March 10, 1943 – Wednesday Germans have evacuated the town of Ort Sytschewka, Russia.

 

March 14, 1943 – Sunday Germans are back in Khakkow and fierce fighting is ensuing there. Small patrol movements only around Tunis. Germans according to papers have recaptured six small places in Russia.

 

March 15, 1943 – Monday Arrival of two new chaps to our party. Two were sent away as they were reported as being undesirable. Nothing else to report.

 

March 21, 1943 – Sunday Nothing of any importance to put down. Germans seem to be pushing Russians back in a few places. Weather lovely. Received 7th clothing parcel couple of days ago from the wife.

 

March 25, 1943 – Thursday According to German news we are attacking strongly in Tunis. In Russia the German are repulsing all attacks. Roll on a long time.

 

March 29, 1943 – Monday Today’s news “The Royal Air Force visited here this last weekend and bombed Cologne and Essen”. According to information received thirty-five waves of planes came over and Essen is bombed absolutely flat. Women and children have had to take to the woods for the houses are completely uninhabitable. Received the cig. parcels from Reg.

 

March 31, 1943 – Wednesday “Once again the Royal Air Force is reported to have caused a lot of damage in Nuremberg, Munich, and Stuttgart”. According to German newspaper today things are going well for us in Tunis, they have evacuated another place according to plan. This is a polite way of saying they are withdrawing. The war in Russia doesn’t appear to be going too well, for the Germans have recaptured Kharkow.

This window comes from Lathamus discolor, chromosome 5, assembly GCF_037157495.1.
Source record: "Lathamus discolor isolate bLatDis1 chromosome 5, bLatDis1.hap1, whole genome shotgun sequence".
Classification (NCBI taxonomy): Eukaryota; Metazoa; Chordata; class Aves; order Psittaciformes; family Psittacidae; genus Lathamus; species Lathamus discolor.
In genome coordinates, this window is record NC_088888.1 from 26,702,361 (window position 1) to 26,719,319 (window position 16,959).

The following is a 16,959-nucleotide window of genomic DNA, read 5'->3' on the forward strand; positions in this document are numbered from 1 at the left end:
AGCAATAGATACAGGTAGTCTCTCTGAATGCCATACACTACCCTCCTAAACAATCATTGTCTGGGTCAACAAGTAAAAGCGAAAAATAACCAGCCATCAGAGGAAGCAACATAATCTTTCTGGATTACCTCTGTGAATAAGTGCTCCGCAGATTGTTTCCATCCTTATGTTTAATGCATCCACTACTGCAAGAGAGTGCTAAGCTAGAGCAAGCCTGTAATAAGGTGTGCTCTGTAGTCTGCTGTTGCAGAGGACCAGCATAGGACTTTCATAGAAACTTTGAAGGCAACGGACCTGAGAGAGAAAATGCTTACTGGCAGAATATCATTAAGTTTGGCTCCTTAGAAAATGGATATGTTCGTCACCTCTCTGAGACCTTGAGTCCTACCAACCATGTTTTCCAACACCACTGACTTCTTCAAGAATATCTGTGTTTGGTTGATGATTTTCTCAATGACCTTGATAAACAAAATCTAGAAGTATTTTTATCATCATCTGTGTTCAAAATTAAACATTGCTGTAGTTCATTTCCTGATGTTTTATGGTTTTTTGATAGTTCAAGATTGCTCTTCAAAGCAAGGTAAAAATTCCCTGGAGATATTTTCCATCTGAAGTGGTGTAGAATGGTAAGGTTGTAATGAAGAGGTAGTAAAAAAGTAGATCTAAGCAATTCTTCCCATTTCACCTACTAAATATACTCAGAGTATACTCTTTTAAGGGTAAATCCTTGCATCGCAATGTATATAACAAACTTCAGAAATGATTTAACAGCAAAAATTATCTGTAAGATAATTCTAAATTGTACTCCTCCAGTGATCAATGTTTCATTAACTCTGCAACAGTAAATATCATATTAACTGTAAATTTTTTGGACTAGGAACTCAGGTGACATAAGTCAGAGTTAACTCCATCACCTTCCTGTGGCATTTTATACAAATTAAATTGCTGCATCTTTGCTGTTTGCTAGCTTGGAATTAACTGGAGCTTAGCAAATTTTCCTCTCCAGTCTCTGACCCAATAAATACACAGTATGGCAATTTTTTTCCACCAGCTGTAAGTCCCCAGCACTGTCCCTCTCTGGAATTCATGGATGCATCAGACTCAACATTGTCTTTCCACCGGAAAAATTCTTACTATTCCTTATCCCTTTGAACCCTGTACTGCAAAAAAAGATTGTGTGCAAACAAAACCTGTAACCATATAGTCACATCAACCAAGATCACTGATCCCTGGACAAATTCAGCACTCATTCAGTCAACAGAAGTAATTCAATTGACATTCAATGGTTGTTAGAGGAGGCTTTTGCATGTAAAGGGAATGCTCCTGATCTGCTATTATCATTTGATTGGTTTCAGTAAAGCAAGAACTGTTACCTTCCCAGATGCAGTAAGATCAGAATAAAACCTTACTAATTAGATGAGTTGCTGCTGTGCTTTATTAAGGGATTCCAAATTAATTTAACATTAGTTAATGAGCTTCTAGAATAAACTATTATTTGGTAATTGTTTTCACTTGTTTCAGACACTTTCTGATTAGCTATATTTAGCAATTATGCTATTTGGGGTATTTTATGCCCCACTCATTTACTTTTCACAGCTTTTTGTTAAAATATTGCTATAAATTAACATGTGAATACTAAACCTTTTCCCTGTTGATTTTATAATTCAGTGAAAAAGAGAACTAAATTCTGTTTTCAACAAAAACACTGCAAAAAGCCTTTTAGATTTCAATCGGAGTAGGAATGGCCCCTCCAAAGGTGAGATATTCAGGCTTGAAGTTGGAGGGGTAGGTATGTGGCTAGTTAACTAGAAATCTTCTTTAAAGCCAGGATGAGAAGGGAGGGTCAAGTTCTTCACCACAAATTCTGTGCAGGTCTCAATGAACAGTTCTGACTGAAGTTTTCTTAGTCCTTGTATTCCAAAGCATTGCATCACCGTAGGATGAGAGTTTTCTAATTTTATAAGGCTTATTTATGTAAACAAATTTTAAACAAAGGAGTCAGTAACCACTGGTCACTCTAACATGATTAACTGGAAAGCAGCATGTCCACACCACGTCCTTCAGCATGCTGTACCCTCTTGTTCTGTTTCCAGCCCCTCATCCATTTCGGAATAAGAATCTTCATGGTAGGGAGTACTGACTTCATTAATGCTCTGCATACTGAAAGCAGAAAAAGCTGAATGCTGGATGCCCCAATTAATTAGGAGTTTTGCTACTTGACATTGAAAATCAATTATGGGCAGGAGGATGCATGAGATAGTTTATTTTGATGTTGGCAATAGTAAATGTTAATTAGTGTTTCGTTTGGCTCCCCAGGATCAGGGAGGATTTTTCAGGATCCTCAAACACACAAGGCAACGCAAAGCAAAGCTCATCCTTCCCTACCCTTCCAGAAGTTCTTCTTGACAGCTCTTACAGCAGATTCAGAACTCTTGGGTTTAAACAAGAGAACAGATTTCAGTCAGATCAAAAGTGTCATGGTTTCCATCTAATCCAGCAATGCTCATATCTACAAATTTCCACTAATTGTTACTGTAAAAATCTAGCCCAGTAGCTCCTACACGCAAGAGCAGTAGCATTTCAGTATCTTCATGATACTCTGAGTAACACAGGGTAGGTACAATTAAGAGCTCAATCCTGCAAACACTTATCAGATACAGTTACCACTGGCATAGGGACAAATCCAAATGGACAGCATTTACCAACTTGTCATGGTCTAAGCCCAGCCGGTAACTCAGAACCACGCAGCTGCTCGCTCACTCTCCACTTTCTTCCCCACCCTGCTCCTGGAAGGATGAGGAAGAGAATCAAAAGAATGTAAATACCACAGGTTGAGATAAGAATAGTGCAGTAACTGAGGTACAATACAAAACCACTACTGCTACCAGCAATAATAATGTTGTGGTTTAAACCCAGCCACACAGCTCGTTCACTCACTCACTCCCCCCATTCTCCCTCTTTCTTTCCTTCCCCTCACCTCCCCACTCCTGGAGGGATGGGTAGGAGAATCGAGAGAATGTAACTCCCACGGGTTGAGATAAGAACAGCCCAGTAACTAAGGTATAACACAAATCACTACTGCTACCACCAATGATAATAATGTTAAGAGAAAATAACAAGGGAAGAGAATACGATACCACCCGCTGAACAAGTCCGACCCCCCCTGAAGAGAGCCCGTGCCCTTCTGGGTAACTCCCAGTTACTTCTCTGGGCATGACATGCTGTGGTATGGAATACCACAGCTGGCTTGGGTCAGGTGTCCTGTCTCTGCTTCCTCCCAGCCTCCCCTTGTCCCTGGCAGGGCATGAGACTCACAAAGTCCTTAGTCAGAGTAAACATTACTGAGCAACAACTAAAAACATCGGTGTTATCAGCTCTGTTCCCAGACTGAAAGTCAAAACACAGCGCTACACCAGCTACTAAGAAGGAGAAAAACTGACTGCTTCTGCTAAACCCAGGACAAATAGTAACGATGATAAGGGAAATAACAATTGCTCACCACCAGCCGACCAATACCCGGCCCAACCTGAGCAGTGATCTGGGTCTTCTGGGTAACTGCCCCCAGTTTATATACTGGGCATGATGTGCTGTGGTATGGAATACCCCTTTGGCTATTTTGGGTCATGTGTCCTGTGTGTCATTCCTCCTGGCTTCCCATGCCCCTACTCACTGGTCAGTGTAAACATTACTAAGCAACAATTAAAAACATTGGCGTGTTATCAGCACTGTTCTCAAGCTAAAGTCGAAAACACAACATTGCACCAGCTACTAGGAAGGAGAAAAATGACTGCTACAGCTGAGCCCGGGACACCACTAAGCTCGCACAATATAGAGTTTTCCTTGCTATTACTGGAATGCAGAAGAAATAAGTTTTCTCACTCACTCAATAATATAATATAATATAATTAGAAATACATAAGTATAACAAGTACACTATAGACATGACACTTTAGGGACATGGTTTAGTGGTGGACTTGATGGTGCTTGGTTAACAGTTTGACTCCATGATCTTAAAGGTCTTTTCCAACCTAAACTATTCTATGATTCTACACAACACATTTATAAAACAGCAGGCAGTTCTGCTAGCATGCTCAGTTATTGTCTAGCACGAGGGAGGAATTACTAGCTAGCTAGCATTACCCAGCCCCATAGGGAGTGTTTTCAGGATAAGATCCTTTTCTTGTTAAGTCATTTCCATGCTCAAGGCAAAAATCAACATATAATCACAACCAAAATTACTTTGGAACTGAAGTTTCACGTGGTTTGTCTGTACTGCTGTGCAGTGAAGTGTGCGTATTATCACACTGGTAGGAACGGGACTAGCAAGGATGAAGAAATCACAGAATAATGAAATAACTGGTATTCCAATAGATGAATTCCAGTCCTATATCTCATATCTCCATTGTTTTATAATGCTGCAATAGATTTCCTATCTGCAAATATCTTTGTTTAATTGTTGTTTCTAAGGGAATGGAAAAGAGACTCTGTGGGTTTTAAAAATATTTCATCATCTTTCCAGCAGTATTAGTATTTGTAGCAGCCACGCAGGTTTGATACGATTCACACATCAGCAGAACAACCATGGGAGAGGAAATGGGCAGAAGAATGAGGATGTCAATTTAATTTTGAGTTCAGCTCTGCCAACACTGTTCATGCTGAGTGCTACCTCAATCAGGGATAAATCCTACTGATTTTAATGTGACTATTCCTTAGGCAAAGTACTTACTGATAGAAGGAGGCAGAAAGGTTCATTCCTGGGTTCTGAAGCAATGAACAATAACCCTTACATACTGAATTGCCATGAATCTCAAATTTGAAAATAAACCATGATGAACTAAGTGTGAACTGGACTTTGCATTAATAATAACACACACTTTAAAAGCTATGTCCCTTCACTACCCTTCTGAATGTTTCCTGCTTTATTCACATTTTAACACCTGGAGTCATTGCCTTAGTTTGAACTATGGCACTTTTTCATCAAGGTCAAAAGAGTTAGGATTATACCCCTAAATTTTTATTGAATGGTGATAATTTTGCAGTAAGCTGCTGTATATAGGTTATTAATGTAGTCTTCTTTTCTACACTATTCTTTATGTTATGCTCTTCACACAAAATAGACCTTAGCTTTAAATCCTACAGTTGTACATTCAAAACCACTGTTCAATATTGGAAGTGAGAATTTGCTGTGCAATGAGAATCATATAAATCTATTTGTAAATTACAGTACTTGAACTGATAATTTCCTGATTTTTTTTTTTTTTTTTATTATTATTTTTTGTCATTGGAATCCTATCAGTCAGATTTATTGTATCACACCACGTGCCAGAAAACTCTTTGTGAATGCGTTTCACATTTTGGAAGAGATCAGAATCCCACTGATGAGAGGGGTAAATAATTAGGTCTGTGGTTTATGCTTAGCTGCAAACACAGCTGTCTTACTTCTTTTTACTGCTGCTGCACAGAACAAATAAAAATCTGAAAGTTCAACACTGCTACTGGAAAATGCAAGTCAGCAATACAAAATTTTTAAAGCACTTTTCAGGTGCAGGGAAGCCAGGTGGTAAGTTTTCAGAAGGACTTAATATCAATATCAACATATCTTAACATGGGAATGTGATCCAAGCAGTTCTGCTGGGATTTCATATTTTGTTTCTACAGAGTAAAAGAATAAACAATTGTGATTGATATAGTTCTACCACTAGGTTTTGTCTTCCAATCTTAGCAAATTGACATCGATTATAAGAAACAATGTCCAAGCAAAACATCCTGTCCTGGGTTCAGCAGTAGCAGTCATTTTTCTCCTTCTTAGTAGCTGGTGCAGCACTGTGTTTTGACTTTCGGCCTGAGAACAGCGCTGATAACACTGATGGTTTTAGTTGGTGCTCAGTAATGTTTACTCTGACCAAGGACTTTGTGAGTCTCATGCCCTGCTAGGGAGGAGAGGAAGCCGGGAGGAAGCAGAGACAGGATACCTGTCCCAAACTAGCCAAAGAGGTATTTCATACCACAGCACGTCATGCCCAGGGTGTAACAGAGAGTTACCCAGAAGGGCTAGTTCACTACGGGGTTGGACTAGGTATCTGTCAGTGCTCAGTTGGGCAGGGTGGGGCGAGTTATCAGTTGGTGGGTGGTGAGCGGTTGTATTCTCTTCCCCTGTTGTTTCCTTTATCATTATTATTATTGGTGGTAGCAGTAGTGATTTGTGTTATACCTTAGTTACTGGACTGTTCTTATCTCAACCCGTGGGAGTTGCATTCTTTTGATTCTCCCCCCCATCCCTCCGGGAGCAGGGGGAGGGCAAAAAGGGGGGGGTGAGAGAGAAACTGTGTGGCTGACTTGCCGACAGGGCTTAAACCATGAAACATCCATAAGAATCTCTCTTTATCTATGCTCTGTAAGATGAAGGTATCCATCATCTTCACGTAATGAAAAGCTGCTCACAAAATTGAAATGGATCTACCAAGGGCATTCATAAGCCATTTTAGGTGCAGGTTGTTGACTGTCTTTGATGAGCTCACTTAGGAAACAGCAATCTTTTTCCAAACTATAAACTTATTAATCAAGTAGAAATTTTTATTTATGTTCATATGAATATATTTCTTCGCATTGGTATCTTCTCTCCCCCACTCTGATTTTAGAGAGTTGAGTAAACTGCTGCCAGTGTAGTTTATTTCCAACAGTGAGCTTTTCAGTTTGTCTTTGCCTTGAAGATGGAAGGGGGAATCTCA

April 04, 1943 – Sunday Most of the day I spent in bed. This existence is terrible, we’ve begun to accept this life as permanent now for we’ve been prisoners so long. Roll on, Wrote to Alice but I’m afraid it was a poor letter. No news at all regarding the war.

 

April 05, 1943 – Monday Latest news to hand “Paris was bombed this last weekend and it appears bombs were dropped on a big race course, and a sports arena. Thousands of people were in attendance and the number of dead and wounded is not known yet. Our eighth army has broken through the strong defences in the south of Tunis.

 

April 07, 1943 - Wednesday Today’s newspaper report says that several hundred people were killed in the bombing of Paris and seven hundred were wounded. American planes and English were responsible. Not much fighting in Tunis at present. Weather snowing.

 

April 09, 1943 – Friday Latest news “Heavy bombing in Antwerp, two thousand civilians killed including women and children”. Information just received that British troops have landed in Italy and taken a port, the Italians can’t hold them, this has not been confirmed yet. Forty thousand Germans have been captured in Kharkow, Russia; this is not mentioned in the newspapers. Received cigarette parcel from wife. Weather terrible, snowing.

 

April 10, 1943 – Saturday Latest propaganda “British troops have made a landing in Sicily”, this news is from a Frenchman. Fourteen hindered English and American planes have been over here and given Berlin a terrific bombing. This has not been confirmed yet for we haven’t seen a paper. Another Saturday night round once again, what a life, it just seems as if this routine is permanent now, can’t imagine ever going home.